In 1910, the Worcester Art Museum purchased the first Monet, "Water Lilies" (1908,) to enter a collection in America. This was just a decade after the opening of the Museum in 1898 following which, until 1912, it held annual exhibitions of contemporary American painting.
To celebrate the Museum's centenary, an exhibition of American impressionist paintings was arranged and this is the accompanying book.
47 paintings, mainly from the Museum's collection, are illustrated as full page, colour plates and include all the expected names; as well as two paintings each by Metcalf, Twachtman and Aldon Weir; three by Cassatt, Church and Tarbell; eight by Sargent, including a watercolour, "Muddy Alligators"; nine by Benson, including two wonderful watercolours from 1913 ("Eider Ducks Flying", "Eider Ducks in Winter"), and ten by Hassam, including three from his New York window series, in which he expertly plays with the internal/external tension. Perhaps my particulate favourite is none of these, rather DeCamp's "Sally" (c. 1907) just ahead of Benson's "Nathalie" of 1917.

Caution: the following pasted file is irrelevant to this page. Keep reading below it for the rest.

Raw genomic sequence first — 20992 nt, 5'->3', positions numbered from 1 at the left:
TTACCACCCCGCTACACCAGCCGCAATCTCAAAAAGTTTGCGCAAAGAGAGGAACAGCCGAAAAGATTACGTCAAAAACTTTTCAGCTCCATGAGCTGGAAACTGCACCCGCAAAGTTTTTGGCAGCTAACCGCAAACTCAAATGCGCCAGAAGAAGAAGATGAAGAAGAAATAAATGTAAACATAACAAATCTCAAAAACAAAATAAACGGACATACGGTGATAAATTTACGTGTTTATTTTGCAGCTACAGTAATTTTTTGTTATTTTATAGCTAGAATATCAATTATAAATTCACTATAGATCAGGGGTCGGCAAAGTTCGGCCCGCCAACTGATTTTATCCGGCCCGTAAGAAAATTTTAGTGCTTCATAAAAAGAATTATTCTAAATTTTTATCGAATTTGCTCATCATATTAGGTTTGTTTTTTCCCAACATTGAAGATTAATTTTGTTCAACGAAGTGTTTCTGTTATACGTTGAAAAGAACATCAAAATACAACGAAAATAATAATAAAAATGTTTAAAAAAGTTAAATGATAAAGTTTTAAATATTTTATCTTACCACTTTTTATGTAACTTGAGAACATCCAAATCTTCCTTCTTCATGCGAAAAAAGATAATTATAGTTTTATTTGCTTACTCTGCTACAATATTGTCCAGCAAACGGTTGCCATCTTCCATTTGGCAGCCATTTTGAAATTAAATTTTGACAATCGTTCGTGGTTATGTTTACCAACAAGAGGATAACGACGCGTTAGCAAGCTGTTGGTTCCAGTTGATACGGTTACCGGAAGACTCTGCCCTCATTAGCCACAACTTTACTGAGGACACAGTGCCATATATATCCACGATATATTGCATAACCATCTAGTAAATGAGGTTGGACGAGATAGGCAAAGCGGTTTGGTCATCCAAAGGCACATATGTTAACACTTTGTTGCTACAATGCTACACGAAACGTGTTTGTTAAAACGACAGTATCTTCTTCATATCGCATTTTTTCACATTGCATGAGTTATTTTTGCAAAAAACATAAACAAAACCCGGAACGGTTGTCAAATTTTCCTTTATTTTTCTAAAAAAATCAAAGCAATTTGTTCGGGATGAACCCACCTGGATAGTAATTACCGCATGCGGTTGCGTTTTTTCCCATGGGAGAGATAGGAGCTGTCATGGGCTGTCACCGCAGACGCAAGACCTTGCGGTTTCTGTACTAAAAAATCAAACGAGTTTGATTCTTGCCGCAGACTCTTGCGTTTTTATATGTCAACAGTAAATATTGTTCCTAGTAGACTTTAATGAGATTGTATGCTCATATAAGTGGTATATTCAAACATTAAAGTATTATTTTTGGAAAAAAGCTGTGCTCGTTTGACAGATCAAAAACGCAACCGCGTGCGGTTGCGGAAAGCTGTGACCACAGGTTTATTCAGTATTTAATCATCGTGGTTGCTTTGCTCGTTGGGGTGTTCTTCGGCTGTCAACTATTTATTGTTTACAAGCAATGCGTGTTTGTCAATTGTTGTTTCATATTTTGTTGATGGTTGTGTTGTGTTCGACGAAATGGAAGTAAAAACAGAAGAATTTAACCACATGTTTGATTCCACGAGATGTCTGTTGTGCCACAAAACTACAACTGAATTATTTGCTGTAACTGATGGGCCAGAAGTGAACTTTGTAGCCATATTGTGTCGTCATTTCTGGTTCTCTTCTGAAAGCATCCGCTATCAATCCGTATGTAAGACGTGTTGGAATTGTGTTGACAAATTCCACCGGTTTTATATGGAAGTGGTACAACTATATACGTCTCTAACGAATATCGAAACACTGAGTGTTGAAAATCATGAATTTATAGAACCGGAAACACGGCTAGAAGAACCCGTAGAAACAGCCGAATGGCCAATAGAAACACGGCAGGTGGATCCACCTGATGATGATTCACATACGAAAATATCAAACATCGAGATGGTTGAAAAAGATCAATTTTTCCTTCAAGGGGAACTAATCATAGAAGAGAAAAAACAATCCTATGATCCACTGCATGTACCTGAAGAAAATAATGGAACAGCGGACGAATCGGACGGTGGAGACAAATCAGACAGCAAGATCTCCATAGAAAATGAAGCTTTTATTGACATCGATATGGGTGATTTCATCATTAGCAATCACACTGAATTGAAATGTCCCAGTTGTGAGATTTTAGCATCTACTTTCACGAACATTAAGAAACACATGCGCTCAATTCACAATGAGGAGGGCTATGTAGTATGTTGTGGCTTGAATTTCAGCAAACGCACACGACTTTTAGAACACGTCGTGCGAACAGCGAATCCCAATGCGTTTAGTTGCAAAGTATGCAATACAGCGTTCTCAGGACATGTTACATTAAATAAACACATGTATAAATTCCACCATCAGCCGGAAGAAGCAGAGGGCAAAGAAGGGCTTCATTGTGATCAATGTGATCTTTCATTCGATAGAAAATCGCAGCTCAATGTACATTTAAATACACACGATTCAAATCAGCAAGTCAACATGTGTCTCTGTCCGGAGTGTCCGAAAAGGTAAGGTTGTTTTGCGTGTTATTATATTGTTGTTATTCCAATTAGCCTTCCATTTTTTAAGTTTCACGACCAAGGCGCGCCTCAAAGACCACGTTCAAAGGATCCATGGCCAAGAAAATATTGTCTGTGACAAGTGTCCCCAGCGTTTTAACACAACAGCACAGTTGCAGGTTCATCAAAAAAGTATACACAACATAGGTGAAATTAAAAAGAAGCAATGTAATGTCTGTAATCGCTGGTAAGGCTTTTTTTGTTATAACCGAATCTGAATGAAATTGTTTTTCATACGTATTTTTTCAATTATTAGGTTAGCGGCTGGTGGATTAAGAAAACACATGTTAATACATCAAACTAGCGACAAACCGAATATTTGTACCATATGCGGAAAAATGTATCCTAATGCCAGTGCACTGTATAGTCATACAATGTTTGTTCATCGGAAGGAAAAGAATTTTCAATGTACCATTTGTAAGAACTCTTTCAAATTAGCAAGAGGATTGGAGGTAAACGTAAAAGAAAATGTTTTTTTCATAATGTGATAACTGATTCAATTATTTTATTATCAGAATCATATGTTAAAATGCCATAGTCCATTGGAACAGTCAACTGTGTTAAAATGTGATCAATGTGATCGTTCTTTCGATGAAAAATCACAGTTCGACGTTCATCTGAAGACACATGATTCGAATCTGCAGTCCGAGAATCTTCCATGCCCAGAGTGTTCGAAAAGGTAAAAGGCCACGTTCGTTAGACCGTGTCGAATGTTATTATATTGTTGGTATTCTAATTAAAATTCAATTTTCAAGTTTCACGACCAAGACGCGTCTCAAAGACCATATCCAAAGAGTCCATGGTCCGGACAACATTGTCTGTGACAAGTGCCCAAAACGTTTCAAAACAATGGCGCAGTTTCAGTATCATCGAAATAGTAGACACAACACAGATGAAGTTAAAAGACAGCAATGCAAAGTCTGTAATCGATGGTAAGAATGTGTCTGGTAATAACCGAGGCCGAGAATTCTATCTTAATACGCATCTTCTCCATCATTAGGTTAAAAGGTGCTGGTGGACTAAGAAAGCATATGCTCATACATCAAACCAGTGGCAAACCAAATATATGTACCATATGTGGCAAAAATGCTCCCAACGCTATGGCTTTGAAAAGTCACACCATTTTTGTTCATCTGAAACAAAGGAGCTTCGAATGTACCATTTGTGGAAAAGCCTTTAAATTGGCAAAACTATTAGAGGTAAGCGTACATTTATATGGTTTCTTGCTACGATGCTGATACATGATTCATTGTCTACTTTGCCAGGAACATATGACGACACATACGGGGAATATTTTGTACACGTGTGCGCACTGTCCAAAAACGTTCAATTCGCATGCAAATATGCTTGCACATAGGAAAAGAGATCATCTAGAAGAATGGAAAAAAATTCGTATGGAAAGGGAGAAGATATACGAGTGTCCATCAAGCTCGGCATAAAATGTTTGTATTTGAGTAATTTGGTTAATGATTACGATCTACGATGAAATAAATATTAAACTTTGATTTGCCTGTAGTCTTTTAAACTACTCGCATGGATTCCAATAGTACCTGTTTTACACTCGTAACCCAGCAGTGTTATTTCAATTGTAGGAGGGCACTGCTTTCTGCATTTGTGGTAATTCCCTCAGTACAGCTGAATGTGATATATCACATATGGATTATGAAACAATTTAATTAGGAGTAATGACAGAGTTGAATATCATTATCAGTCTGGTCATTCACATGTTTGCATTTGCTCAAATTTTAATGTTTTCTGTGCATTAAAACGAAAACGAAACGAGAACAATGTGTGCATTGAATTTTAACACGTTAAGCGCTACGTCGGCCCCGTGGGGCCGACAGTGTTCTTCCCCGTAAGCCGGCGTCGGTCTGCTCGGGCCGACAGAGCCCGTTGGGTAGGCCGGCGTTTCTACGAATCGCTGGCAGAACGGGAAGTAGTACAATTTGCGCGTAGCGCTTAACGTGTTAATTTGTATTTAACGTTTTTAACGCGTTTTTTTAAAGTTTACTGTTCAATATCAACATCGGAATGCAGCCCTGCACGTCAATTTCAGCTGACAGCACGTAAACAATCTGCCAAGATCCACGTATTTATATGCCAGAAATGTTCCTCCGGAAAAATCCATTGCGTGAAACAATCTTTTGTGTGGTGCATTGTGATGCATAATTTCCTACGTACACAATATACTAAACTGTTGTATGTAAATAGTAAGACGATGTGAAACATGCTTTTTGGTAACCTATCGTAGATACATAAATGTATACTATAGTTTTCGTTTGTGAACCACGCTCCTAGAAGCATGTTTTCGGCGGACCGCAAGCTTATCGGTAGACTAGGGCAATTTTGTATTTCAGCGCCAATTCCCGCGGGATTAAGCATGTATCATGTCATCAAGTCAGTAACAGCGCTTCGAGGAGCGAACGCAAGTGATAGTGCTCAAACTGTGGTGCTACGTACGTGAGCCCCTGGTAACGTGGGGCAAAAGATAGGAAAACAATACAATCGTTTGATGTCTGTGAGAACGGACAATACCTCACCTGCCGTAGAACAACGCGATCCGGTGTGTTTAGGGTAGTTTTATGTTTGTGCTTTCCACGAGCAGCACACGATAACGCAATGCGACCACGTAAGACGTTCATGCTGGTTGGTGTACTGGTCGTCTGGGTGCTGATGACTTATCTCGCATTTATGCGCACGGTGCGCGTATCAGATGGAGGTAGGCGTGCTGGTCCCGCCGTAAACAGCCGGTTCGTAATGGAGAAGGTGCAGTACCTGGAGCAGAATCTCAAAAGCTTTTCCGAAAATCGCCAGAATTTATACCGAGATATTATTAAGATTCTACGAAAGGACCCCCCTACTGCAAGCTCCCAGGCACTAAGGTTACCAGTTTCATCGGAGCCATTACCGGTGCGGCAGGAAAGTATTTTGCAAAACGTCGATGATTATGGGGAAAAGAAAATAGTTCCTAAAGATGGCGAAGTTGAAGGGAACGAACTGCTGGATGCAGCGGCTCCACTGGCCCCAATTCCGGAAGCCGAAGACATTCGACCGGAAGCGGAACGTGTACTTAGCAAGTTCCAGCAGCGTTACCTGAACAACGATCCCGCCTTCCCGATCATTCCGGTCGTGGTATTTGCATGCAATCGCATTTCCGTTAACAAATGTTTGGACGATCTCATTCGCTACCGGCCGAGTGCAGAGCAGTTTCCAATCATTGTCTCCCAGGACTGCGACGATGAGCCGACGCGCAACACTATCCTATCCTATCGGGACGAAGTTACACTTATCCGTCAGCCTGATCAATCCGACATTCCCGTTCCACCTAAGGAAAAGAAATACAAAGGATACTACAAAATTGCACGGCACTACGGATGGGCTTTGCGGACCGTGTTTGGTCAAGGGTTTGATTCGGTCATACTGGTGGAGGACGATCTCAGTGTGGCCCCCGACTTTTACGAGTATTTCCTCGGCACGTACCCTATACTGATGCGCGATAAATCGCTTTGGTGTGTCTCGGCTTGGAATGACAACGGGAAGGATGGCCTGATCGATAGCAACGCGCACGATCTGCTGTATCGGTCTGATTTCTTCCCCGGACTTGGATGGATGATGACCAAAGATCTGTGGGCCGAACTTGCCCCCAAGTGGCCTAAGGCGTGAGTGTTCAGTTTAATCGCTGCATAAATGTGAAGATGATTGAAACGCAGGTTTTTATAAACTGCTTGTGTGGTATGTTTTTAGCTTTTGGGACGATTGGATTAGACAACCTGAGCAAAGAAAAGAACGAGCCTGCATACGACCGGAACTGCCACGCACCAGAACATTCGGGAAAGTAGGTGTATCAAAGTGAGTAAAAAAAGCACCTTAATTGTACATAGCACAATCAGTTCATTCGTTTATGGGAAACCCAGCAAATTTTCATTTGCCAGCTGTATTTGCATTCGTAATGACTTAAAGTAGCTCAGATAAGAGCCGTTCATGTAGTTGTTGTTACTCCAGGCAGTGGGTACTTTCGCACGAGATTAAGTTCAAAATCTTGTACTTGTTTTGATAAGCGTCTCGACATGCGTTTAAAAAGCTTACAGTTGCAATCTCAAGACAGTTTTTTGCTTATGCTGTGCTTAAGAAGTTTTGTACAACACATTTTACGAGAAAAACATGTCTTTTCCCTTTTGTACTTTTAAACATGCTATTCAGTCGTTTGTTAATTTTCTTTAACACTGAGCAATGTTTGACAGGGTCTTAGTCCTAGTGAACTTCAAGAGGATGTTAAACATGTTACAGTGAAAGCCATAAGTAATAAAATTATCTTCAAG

The (then) Curator of American Art at the Worcester Art Museum, David Brigham, has an essay "American Impressionism: Paintings of Promise" which is illustrated in black and white figures and contemporary photographs. This describes the socio-political context of America in the late 19th/early 20th century, impressionism in France and its arrival in America through returning painters and exhibitions, and the working methods of American impressionists. This leads into consideration of the works in the exhibition within four key themes: "The Landscape as Place of Respite"; "Interior as Sanctuary"; "Japan: A Model of Restraint and Refinement", and "Women: Images of Ideal Americans". There is a selected bibliography but no index.
This is an interesting catalogue; though just over 80 pages it contains pictures which do not usually feature in the larger, blockbuster exhibitions and it is all the better for this.